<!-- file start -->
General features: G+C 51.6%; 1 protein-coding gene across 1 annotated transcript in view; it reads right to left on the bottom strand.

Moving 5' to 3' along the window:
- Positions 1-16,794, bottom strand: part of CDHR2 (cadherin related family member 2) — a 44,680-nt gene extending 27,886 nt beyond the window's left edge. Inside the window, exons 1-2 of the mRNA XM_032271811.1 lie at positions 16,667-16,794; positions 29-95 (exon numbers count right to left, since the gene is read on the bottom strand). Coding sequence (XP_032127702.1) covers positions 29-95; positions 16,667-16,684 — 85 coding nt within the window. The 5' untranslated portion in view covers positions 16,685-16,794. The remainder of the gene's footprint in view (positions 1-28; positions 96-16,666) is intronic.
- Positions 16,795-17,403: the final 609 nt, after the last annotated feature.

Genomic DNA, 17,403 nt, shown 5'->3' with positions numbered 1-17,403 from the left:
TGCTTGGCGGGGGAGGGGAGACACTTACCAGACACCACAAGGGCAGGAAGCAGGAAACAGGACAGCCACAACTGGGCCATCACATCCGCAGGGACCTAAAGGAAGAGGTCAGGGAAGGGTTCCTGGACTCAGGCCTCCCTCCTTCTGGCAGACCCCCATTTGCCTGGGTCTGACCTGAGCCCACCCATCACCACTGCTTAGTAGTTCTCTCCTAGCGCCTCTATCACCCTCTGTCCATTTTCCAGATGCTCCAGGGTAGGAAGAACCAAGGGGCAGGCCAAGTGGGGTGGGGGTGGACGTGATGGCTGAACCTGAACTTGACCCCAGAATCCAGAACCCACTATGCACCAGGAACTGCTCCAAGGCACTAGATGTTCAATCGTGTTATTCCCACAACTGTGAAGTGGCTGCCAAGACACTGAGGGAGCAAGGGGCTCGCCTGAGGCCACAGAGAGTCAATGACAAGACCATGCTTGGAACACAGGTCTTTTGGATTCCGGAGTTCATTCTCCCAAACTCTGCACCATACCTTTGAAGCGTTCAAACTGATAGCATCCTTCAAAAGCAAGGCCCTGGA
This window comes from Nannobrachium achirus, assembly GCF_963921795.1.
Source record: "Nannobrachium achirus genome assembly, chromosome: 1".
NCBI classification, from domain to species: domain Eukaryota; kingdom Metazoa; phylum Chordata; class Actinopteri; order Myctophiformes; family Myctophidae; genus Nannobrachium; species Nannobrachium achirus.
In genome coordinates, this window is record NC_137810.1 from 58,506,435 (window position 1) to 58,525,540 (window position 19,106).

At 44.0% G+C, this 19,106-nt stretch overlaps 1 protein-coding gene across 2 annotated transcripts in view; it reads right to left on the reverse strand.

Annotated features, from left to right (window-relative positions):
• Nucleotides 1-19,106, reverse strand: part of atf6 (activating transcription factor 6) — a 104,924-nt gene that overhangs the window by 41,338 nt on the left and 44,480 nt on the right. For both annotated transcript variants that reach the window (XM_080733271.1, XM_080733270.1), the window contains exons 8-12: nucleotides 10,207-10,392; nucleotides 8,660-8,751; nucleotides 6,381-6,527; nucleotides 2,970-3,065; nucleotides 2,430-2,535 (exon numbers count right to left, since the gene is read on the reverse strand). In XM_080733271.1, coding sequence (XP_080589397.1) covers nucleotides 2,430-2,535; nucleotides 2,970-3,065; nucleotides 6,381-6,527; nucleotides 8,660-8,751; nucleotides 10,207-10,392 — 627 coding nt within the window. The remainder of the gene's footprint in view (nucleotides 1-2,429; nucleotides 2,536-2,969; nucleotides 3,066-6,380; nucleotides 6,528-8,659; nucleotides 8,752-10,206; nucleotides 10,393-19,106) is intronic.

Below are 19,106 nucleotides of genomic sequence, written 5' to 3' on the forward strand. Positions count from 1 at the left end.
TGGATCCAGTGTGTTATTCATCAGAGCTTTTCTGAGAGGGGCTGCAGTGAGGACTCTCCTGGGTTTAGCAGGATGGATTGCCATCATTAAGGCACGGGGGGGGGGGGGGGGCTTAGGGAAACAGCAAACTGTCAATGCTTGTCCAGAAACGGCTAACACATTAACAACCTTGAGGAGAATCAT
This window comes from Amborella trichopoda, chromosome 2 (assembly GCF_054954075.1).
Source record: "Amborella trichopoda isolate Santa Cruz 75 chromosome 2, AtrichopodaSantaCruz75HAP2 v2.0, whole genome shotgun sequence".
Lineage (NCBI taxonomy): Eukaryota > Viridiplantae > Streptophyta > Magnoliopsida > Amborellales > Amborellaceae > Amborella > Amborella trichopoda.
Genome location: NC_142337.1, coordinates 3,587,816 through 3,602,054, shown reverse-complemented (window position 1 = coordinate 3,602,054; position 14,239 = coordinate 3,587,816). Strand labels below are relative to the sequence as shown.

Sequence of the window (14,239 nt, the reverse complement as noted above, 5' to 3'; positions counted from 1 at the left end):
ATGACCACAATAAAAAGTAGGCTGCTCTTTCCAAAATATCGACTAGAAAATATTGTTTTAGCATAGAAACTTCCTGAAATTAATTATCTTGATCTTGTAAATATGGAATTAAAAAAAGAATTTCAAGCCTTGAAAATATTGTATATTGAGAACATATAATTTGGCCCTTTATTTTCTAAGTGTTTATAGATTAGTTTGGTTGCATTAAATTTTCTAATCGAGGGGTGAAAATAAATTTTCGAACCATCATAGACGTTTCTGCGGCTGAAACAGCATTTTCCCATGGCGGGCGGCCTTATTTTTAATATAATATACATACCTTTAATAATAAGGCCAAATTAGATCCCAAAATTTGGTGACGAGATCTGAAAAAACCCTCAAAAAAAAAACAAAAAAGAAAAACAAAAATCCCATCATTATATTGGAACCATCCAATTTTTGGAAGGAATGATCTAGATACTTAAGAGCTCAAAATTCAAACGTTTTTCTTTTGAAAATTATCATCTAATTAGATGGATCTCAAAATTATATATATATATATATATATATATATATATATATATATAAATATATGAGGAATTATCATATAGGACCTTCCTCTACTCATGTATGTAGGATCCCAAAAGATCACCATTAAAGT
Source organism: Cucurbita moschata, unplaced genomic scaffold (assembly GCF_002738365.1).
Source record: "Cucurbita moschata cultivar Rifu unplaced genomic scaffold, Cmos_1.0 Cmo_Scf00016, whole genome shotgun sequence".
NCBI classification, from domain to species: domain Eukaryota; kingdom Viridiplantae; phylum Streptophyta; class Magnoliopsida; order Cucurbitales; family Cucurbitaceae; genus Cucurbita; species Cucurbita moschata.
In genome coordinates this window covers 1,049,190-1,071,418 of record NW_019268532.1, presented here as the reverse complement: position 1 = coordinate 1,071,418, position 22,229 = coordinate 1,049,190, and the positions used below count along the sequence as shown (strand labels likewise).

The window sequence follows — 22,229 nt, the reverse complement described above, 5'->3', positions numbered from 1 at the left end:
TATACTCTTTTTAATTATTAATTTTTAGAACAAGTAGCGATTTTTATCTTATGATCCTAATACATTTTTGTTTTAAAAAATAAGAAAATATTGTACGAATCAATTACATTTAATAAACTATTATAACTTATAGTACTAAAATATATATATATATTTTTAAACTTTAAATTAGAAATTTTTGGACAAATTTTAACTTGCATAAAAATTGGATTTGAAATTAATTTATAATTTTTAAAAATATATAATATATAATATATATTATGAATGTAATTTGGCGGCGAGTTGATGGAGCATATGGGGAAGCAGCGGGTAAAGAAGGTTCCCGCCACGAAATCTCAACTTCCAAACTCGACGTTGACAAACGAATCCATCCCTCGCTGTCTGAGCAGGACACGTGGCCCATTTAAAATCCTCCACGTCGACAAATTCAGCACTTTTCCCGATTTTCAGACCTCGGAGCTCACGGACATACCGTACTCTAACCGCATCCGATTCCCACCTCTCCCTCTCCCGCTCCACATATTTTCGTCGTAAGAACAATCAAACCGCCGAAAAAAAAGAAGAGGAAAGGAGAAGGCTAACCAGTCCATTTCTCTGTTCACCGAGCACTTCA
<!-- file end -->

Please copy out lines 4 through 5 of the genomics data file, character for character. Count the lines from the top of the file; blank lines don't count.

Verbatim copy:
- Positions 16,795-17,403: the final 609 nt, after the last annotated feature.

Genomic DNA, 17,403 nt, shown 5'->3' with positions numbered 1-17,403 from the left: